Dave ...

 

You drive an F350 dually AND you have the Mustang pictured ?

 

I'm not jealous 

 

 

Jim ;)

Edited by Trulyvintage (see edit history)

Share this post


Link to post
Share on other sites

Yah. If I were Dave, I'd be driving the Mustang and leave the F350 at home.

Dave's Mustang is the centerspread in Antique Automobile for the current issue. (Sorry about the staples, Dave)

Share this post


Link to post
Share on other sites

I think the heavier tow vehicle the more stable it is, Usually duellies are heaver so they are better for towing. I used to tow with an old xplorer motorhome single rear wheel. it was a great tow vehicle never a problem, I changed to a custom van same wheel base larger engine, be a lot lighter, it was not a very good tow vehicle. I also think the trailer makes a big difference. an open trailer tows a lot better that an enclosed trailer of the same weight.

Share this post


Link to post
Share on other sites

I've towed 10,000# combined 24 ' box trailer and Lincoln successfully with a 3/4 ton and a 454 engine but there is the problem with suck when tractor trailers come down the passing lane at higher speeds and wind push with heavy crosswinds when pulling a 24" box trailer.

I used to pull an open trailer loaded with a 5,000 # car and these kinds of problems were minimal with a 3/4 ton single wheel truck..

If I were logging a lot of miles every year I would think it would be easier and safer with the extra stability with dual wheels when pulling a box trailer.

I just switched to a Suburban because of the greater passenger carrying ability as compared to my single seat 3/4 ton pickup. it has much better gas mileage when not towing.

Martin Lum

24 foot box trailer

Share this post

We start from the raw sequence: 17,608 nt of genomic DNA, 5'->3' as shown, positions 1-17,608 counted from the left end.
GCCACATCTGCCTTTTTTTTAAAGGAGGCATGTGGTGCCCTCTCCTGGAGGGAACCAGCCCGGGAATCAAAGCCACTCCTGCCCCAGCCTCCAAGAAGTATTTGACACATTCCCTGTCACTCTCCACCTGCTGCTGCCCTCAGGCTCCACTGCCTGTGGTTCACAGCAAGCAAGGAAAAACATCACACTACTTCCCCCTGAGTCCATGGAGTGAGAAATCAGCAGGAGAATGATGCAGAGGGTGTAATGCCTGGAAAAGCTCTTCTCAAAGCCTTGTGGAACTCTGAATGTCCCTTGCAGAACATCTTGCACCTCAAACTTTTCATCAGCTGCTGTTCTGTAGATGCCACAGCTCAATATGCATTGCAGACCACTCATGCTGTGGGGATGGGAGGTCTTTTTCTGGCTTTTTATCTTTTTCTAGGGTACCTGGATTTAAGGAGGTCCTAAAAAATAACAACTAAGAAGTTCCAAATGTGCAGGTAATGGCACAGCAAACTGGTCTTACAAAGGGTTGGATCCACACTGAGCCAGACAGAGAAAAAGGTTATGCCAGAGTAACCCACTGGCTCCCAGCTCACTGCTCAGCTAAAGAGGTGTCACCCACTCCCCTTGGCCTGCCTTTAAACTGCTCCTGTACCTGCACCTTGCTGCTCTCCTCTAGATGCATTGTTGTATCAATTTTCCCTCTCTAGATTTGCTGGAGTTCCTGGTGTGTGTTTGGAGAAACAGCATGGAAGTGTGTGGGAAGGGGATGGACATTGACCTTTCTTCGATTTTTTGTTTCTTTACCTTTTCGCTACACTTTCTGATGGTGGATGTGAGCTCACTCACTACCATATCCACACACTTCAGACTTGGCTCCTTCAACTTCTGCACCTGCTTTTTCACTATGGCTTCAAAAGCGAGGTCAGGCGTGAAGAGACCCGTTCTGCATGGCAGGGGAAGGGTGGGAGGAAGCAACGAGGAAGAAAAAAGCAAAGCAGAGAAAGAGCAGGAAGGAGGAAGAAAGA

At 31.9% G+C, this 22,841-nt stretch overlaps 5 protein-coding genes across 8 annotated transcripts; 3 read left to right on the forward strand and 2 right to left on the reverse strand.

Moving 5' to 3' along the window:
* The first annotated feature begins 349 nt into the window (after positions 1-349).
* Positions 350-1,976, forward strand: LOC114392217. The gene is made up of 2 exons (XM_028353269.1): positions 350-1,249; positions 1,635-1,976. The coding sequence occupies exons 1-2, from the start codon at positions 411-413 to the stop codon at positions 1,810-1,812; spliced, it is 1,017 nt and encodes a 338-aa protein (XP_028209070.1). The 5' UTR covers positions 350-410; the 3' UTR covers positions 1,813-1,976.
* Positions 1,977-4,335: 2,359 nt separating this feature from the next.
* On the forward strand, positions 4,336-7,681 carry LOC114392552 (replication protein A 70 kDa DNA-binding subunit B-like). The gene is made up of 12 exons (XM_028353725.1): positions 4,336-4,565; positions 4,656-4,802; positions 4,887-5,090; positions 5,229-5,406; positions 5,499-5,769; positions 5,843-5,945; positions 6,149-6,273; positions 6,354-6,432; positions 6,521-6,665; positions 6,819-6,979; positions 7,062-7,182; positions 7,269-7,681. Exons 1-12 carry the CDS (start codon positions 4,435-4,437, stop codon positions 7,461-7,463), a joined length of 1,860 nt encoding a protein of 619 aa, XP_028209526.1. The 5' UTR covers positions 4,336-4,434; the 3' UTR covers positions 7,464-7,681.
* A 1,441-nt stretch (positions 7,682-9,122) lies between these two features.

Link to post
Share on other sites

For towing, I love my 2008 F-450 crew cab dually. 6.4 twin turbo, long bed, 4:88 gears. This beast will pull anything, anywhere, any time, any grade, any speed. Tractor-trailers don't pass me I pass them. In fact, the truck is scary powerful in mountainous terrain. Don't ask about the fuel milleage though; there is none :D

Share this post


Link to post
Share on other sites

Thought I would close the loop on this thread. I wound up buying a 2009 Ford F350 crew cab dually with a V10 engine. Found one with less than 8,000 miles on it. Didn't want an old-generation diesel, and I sure like the quietness of the V10. It won't get nearly the fuel mileage of my old '99 F-250 7.3 diesel, but I was tired of how noisy that truck was, plus the smell and smoke of the engine. I looked at the new trucks, and liked the Dodge, but all the manufacturers' new diesels are overpriced and overpowered.

Share this post


Link to post
Share on other sites

Great choice by the way. I just filled my 2000 f-350 dulley today for the trip to Bristol. It took 28 gal at a cost of $100.00. That V-10 gets 9 miles per gal Towing. But I do tow with ease and comfort. You don't even feel the trailer behind you. Good luck with it.

Share this post


Link to post
Share on other sites
Thought I would close the loop on this thread. I wound up buying a 2009 Ford F350 crew cab dually with a V10 engine. Found one with less than 8,000 miles on it. Didn't want an old-generation diesel, and I sure like the quietness of the V10. It won't get nearly the fuel mileage of my old '99 F-250 7.3 diesel, but I was tired of how noisy that truck was, plus the smell and smoke of the engine. I looked at the new trucks, and liked the Dodge, but all the manufacturers' new diesels are overpriced and overpowered.